Question: 1 What were the perceived conflicts of interest in Wakefield s

1. What were the perceived conflicts of interest in Wakefield’s research activities?
2. If Wakefield had disclosed the source of the funding of his study and his interest in the experimental vaccine, would that have added credibility to his campaign against MMR? Why or why not?
3. Why did Wakefield lose his license to practice medicine?
4. The GMC found that Wakefield brought his profession into disrepute with his conduct. What could he have done differently to share his concerns about MMR?
At the age of 14 months old, most children in North America and Europe receive a triple vaccination against three diseases: measles, mumps, and rubella (also known as German measles). Abbreviated as MMR, the vaccination has come under increased scrutiny over the last decade for concerns over a potential link between MMR and autism (a neural disorder affecting behavioral and cognitive skills). Concerned parents havebecome vocal advocates on both sides of the argument. On one side, parents of autistic children believe that MMR, or specifically the preservative agent thimerosal(a mercury-containing chemical compound), causes significant intestinal problems and behavioral changes shortly after administration of the vaccination. On the other side of the debate, parents are concerned that a choice not to vaccinate exposes children to diseases that have long been controlled in our population.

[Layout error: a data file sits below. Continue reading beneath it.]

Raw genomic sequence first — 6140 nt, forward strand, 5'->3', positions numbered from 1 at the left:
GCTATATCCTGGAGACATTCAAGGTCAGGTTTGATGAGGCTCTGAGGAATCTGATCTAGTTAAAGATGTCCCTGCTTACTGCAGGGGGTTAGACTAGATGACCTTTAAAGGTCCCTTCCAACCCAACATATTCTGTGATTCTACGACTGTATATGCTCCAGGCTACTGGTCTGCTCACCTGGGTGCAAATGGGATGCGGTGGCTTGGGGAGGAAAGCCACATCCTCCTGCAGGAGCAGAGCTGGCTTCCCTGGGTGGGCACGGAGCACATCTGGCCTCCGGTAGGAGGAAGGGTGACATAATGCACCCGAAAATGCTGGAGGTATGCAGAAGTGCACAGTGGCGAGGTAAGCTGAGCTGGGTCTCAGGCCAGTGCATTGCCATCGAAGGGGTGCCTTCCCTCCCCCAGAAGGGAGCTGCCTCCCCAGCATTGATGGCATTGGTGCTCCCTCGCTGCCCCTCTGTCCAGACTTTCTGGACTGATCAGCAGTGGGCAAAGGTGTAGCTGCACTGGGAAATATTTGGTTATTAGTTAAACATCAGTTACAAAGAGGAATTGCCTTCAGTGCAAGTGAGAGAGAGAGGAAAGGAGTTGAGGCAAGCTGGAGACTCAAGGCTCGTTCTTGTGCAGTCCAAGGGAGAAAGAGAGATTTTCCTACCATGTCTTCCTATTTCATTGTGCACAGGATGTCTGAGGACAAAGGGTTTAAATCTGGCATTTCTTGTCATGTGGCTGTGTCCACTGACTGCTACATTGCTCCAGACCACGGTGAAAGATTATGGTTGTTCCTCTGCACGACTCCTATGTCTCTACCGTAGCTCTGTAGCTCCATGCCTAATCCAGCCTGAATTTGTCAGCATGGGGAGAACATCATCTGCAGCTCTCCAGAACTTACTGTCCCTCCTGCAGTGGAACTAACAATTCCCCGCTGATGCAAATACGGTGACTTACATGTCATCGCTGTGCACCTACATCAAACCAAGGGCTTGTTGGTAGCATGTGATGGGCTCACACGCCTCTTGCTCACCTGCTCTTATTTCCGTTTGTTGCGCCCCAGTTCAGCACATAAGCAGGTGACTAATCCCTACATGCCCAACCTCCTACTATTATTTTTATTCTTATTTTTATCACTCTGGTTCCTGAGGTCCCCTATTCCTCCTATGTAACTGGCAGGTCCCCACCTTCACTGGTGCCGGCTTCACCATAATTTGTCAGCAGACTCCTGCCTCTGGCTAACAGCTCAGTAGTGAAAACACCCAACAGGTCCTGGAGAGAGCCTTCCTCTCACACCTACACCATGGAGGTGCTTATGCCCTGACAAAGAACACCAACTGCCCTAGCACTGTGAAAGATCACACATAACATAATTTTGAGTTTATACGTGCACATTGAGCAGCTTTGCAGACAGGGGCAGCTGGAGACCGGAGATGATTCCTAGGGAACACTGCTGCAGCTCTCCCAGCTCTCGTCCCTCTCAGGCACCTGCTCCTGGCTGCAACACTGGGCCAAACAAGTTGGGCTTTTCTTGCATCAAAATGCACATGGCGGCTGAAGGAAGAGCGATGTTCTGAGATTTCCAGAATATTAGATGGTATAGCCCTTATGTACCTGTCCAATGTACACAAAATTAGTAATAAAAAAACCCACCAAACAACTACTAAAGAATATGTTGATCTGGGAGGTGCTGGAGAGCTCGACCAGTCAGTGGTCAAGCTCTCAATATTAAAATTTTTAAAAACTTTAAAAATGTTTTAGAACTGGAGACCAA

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  • CreatedDecember 13, 2013
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